Eliminate non-essential operations – Adjust only one side of guard rails instead of both, replace only necessary parts and make all others as universal as possible.

Perform External Set-up – Gather parts and tools, pre-heat dies, have the correct new product material at the line… there's nothing worse than completing a changeover only to find that a key product component is missing.

Simplify Internal Set-up – Use pins, cams, and jigs to reduce adjustments, replace nuts and bolts with hand knobs, levers and toggle clamps… remember that no matter how long the screw or bolt only the last turn tightens it.

Measure, measure, measure – The only way to know if changeover time and startup waste is reduced is to measure it!


Ron Pereira from the Gemba Academy authored a video on Quick Changeover.  A great summary of quick changeover is shown below:



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9 comments:

  1. Hi Tim,

    Nice brief summary for those looking into quick setup techniques. In addition to the fine points offered here, may I add that setup time is defined from the last good part (A) run to the next good part (B) run. In this way, we do not forget about the wastes associated with approvals, fine tuning, adjustments, guessing, trialing, etc. This is especially true with make-ready times in printing and other continuous process industries that differ from stamping or molding operations.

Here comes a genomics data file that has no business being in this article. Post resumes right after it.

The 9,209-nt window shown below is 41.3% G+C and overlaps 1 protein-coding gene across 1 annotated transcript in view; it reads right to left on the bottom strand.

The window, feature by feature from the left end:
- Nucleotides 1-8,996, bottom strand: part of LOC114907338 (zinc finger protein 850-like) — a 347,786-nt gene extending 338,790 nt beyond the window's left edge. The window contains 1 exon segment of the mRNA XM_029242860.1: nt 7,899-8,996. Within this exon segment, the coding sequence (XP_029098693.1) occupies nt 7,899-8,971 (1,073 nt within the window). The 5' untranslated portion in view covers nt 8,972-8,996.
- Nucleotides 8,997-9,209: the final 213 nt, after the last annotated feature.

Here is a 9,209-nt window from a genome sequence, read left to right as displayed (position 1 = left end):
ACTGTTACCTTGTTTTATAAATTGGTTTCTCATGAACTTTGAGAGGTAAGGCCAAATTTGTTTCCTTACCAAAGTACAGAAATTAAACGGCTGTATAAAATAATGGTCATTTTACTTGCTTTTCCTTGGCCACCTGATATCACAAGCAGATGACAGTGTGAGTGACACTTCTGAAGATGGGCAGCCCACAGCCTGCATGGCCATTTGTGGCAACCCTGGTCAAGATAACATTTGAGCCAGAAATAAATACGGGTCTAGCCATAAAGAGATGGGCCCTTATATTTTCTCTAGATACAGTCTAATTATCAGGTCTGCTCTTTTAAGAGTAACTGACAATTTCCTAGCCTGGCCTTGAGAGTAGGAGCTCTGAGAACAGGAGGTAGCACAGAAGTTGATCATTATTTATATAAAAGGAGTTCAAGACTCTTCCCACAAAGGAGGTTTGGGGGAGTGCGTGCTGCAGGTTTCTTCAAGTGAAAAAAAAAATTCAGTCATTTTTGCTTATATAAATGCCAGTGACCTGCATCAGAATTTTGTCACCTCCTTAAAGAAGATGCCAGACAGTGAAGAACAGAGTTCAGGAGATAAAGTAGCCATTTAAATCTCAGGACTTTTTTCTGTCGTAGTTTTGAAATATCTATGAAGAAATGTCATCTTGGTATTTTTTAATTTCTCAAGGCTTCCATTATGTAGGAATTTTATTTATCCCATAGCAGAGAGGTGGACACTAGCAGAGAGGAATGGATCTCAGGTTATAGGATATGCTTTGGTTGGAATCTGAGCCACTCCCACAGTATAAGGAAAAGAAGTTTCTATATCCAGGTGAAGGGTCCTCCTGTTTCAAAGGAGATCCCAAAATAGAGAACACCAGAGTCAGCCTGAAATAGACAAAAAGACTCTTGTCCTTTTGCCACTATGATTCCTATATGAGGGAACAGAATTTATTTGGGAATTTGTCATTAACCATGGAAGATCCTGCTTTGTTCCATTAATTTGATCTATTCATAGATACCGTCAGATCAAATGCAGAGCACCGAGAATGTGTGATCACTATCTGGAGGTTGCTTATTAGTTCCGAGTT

Best regards,
    Bryan Lund, www.twiservice.com

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  2. Great post, Tim. SMED is very important. One thing to remember is seconds count. Sometimes people want to argue it isn't worth doing because it only saves 5 seconds. Over a course of a year 5 seconds can add up significantly. Any little bit of time you can save is worth saving.

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  3. Tim,

    Excellent post and comments from your readers. SMED is a great tool that can take hours off of a change-over. It's a great way to reduce the effort and time required.

    Chris

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  4. Bryan, thanks for contributing the definiton of set-up time. That is what I am familiar with since we run continuous processes in about half our plant.

    Matt, I agree seconds matter especially compounded. In our cable plant we found at our bottleneck process we spend 50% of the total time on set-up. Think of the throughput we can gain and it comes at no cost.

    Thanks Christian. I also think set-up reduction is vital for flexibility, low inventory, and capacity.